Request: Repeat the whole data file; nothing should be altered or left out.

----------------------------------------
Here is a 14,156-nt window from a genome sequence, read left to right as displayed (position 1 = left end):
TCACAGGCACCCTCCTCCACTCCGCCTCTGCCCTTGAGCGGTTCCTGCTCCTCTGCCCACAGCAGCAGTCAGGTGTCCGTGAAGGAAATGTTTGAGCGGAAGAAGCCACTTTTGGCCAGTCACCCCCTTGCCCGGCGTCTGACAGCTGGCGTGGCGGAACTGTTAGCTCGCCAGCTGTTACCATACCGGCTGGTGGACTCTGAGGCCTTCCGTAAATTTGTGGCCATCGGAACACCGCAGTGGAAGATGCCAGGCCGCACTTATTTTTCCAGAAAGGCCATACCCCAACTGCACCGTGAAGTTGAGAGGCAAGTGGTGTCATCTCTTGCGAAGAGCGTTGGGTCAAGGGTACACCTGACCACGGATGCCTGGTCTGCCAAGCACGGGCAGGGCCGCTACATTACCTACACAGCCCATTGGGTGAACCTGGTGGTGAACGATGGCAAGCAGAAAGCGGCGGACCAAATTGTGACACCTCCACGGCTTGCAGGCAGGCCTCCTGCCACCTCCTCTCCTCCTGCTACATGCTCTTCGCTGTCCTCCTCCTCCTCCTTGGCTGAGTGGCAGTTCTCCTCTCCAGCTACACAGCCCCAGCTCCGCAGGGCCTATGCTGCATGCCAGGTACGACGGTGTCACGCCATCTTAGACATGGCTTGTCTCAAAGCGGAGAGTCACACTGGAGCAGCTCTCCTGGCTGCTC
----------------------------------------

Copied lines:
Here is a 14,156-nt window from a genome sequence, read left to right as displayed (position 1 = left end):
TCACAGGCACCCTCCTCCACTCCGCCTCTGCCCTTGAGCGGTTCCTGCTCCTCTGCCCACAGCAGCAGTCAGGTGTCCGTGAAGGAAATGTTTGAGCGGAAGAAGCCACTTTTGGCCAGTCACCCCCTTGCCCGGCGTCTGACAGCTGGCGTGGCGGAACTGTTAGCTCGCCAGCTGTTACCATACCGGCTGGTGGACTCTGAGGCCTTCCGTAAATTTGTGGCCATCGGAACACCGCAGTGGAAGATGCCAGGCCGCACTTATTTTTCCAGAAAGGCCATACCCCAACTGCACCGTGAAGTTGAGAGGCAAGTGGTGTCATCTCTTGCGAAGAGCGTTGGGTCAAGGGTACACCTGACCACGGATGCCTGGTCTGCCAAGCACGGGCAGGGCCGCTACATTACCTACACAGCCCATTGGGTGAACCTGGTGGTGAACGATGGCAAGCAGAAAGCGGCGGACCAAATTGTGACACCTCCACGGCTTGCAGGCAGGCCTCCTGCCACCTCCTCTCCTCCTGCTACATGCTCTTCGCTGTCCTCCTCCTCCTCCTTGGCTGAGTGGCAGTTCTCCTCTCCAGCTACACAGCCCCAGCTCCGCAGGGCCTATGCTGCATGCCAGGTACGACGGTGTCACGCCATCTTAGACATGGCTTGTCTCAAAGCGGAGAGTCACACTGGAGCAGCTCTCCTGGCTGCTC